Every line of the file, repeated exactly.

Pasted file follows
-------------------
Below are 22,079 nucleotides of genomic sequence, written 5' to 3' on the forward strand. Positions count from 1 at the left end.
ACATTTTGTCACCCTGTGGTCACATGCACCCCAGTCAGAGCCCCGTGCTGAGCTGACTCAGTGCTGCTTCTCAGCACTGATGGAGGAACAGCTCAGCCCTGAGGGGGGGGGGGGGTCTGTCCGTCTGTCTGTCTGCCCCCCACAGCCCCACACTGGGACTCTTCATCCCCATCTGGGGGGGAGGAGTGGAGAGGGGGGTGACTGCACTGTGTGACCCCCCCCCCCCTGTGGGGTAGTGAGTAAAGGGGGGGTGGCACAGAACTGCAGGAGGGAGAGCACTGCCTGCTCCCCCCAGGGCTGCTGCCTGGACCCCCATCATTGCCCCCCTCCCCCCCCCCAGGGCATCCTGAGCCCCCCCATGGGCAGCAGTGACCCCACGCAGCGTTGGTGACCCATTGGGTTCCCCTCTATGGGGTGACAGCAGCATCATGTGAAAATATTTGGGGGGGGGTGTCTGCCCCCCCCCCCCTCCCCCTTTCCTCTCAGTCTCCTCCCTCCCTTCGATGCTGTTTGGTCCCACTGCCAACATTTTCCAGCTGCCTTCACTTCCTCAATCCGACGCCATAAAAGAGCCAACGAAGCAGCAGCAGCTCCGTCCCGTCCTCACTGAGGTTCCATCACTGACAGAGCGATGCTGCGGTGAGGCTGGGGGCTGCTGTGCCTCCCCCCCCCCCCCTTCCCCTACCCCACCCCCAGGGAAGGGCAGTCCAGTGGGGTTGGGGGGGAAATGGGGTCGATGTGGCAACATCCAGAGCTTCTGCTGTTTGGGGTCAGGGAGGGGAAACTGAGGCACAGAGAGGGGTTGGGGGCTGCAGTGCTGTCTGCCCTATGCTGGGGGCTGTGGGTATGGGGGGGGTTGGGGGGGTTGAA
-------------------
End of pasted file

Below are 22,079 nucleotides of genomic sequence, written 5' to 3' on the forward strand. Positions count from 1 at the left end.
ACATTTTGTCACCCTGTGGTCACATGCACCCCAGTCAGAGCCCCGTGCTGAGCTGACTCAGTGCTGCTTCTCAGCACTGATGGAGGAACAGCTCAGCCCTGAGGGGGGGGGGGGGTCTGTCCGTCTGTCTGTCTGCCCCCCACAGCCCCACACTGGGACTCTTCATCCCCATCTGGGGGGGAGGAGTGGAGAGGGGGGTGACTGCACTGTGTGACCCCCCCCCCCCTGTGGGGTAGTGAGTAAAGGGGGGGTGGCACAGAACTGCAGGAGGGAGAGCACTGCCTGCTCCCCCCAGGGCTGCTGCCTGGACCCCCATCATTGCCCCCCTCCCCCCCCCCAGGGCATCCTGAGCCCCCCCATGGGCAGCAGTGACCCCACGCAGCGTTGGTGACCCATTGGGTTCCCCTCTATGGGGTGACAGCAGCATCATGTGAAAATATTTGGGGGGGGGTGTCTGCCCCCCCCCCCCTCCCCCTTTCCTCTCAGTCTCCTCCCTCCCTTCGATGCTGTTTGGTCCCACTGCCAACATTTTCCAGCTGCCTTCACTTCCTCAATCCGACGCCATAAAAGAGCCAACGAAGCAGCAGCAGCTCCGTCCCGTCCTCACTGAGGTTCCATCACTGACAGAGCGATGCTGCGGTGAGGCTGGGGGCTGCTGTGCCTCCCCCCCCCCCCCTTCCCCTACCCCACCCCCAGGGAAGGGCAGTCCAGTGGGGTTGGGGGGGAAATGGGGTCGATGTGGCAACATCCAGAGCTTCTGCTGTTTGGGGTCAGGGAGGGGAAACTGAGGCACAGAGAGGGGTTGGGGGCTGCAGTGCTGTCTGCCCTATGCTGGGGGCTGTGGGTATGGGGGGGGTTGGGGGGGTTGAA